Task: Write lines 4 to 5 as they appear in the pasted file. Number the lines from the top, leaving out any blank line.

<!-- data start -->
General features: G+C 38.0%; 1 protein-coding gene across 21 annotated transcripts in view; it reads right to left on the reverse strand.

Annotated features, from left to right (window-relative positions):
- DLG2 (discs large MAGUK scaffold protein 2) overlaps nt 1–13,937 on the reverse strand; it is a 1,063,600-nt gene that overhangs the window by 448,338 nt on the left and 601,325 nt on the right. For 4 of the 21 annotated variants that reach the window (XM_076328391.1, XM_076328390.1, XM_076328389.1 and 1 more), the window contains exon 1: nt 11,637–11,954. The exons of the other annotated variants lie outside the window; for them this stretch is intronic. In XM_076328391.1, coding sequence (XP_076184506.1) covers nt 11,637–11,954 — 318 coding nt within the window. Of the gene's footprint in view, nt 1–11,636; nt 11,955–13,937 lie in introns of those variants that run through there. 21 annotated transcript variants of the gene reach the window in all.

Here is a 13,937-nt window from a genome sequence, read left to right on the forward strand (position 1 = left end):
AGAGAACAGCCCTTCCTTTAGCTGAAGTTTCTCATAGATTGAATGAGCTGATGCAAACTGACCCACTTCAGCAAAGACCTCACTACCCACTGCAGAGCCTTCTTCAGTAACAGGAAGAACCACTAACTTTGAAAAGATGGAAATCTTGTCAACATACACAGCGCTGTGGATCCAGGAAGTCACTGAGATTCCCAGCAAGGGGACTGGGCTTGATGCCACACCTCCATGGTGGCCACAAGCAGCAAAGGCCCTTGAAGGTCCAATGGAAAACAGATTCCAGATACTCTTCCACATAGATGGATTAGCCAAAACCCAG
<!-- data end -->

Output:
Here is a 13,937-nt window from a genome sequence, read left to right on the forward strand (position 1 = left end):
AGAGAACAGCCCTTCCTTTAGCTGAAGTTTCTCATAGATTGAATGAGCTGATGCAAACTGACCCACTTCAGCAAAGACCTCACTACCCACTGCAGAGCCTTCTTCAGTAACAGGAAGAACCACTAACTTTGAAAAGATGGAAATCTTGTCAACATACACAGCGCTGTGGATCCAGGAAGTCACTGAGATTCCCAGCAAGGGGACTGGGCTTGATGCCACACCTCCATGGTGGCCACAAGCAGCAAAGGCCCTTGAAGGTCCAATGGAAAACAGATTCCAGATACTCTTCCACATAGATGGATTAGCCAAAACCCAG